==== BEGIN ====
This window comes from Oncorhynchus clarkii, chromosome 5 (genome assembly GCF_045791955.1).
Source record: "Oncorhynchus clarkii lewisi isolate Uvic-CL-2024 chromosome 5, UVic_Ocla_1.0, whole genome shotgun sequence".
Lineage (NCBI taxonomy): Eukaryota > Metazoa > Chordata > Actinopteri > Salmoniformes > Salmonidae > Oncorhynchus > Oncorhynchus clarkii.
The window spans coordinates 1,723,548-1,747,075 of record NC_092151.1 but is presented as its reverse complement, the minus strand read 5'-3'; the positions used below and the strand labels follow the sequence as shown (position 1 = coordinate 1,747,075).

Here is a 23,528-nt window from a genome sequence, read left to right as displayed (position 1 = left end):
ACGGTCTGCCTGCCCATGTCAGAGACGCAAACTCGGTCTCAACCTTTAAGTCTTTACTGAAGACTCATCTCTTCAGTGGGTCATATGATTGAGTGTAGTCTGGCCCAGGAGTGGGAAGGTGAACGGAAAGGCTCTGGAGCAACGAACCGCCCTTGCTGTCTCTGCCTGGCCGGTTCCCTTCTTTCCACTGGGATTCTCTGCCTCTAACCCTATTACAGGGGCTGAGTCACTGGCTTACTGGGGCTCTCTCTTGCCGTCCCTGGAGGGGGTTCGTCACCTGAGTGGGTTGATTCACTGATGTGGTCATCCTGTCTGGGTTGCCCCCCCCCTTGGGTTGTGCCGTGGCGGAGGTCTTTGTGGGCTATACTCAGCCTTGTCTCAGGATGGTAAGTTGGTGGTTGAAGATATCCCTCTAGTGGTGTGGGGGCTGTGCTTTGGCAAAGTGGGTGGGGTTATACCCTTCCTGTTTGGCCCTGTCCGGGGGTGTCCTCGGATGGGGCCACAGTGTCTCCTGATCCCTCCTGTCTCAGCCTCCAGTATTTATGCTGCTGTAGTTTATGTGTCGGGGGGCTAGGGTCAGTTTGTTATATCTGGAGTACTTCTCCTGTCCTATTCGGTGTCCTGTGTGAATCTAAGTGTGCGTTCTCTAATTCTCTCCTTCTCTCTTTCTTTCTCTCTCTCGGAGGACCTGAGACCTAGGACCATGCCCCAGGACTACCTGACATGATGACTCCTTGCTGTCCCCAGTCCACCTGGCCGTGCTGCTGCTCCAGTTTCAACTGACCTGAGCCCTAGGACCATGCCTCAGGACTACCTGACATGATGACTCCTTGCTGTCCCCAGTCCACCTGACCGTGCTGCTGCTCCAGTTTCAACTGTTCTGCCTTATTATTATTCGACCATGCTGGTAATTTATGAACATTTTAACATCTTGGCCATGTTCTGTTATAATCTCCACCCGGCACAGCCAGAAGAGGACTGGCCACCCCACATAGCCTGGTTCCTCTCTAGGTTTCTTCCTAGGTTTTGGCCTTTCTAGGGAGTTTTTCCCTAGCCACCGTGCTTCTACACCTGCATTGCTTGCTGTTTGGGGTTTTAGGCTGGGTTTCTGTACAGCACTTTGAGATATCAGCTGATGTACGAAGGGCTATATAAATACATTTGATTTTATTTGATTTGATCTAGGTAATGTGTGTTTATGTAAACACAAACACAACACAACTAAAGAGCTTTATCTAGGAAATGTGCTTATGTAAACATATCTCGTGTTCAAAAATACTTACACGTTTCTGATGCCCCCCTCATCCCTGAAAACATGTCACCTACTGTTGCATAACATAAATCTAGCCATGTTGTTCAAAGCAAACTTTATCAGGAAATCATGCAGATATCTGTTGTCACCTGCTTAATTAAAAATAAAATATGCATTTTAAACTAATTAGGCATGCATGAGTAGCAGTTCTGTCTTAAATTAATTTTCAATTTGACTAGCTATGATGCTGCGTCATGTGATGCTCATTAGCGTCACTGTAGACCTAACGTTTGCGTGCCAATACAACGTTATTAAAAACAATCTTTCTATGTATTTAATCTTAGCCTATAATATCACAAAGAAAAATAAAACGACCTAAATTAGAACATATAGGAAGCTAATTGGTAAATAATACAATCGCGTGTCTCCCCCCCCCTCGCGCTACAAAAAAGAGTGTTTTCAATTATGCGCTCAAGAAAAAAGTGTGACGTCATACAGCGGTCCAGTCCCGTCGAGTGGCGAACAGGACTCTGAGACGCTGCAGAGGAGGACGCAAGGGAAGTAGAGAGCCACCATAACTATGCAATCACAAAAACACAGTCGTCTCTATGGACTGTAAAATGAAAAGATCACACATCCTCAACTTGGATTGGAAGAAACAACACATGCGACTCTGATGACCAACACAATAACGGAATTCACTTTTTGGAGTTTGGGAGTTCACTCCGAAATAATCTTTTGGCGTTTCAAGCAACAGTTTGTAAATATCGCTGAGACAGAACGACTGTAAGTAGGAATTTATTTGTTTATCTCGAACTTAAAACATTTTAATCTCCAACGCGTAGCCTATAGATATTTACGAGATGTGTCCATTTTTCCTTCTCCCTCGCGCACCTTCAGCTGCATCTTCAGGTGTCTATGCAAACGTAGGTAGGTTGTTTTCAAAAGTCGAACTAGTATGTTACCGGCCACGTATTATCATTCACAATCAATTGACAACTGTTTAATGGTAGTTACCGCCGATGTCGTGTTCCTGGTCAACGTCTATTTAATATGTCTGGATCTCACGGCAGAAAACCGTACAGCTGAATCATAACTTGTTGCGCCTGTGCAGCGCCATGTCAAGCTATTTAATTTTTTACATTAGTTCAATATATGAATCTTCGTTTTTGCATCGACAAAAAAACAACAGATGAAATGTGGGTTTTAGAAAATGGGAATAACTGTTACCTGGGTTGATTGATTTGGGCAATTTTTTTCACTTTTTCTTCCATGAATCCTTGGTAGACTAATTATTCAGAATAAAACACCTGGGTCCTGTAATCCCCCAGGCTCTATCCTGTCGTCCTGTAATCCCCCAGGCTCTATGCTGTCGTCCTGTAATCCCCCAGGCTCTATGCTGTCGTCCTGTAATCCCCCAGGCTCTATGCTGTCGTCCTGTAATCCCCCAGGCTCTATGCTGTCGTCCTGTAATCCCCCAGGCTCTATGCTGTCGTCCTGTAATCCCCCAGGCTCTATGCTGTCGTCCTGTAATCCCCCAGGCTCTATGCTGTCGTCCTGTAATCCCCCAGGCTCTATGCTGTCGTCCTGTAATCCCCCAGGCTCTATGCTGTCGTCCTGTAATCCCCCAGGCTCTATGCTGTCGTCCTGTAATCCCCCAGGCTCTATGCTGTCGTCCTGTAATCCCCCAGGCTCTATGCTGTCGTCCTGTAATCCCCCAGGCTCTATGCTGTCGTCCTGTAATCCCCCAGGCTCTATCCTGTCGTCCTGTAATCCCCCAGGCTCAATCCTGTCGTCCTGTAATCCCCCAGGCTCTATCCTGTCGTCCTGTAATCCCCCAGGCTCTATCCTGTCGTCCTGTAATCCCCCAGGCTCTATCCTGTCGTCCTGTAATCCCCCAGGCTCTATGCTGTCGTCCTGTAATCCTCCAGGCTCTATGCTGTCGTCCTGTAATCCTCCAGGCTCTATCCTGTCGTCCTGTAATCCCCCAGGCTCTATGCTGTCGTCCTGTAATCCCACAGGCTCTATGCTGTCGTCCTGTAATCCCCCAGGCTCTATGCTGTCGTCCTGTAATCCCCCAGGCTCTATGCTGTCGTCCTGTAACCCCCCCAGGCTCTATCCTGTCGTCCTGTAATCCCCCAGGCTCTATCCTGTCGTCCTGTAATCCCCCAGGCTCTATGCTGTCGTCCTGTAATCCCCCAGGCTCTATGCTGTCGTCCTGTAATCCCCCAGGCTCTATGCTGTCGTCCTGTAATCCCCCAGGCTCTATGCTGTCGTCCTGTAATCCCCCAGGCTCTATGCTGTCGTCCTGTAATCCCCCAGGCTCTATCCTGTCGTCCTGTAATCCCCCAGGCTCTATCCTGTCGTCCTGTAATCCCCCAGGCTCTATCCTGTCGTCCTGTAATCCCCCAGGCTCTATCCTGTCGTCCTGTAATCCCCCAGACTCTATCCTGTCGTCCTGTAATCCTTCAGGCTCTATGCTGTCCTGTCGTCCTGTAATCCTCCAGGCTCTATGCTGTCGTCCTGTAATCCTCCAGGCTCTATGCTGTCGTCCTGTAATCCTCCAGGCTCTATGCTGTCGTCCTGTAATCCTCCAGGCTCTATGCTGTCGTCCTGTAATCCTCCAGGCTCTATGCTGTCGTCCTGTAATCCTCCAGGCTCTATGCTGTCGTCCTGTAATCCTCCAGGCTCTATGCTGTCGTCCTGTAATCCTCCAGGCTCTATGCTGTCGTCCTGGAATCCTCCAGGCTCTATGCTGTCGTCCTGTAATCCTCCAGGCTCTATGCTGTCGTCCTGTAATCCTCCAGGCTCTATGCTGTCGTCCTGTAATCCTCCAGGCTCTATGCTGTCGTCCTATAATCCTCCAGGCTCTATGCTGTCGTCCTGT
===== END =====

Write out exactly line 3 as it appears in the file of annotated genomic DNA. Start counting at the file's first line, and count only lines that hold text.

Lineage (NCBI taxonomy): Eukaryota > Metazoa > Chordata > Actinopteri > Salmoniformes > Salmonidae > Oncorhynchus > Oncorhynchus clarkii.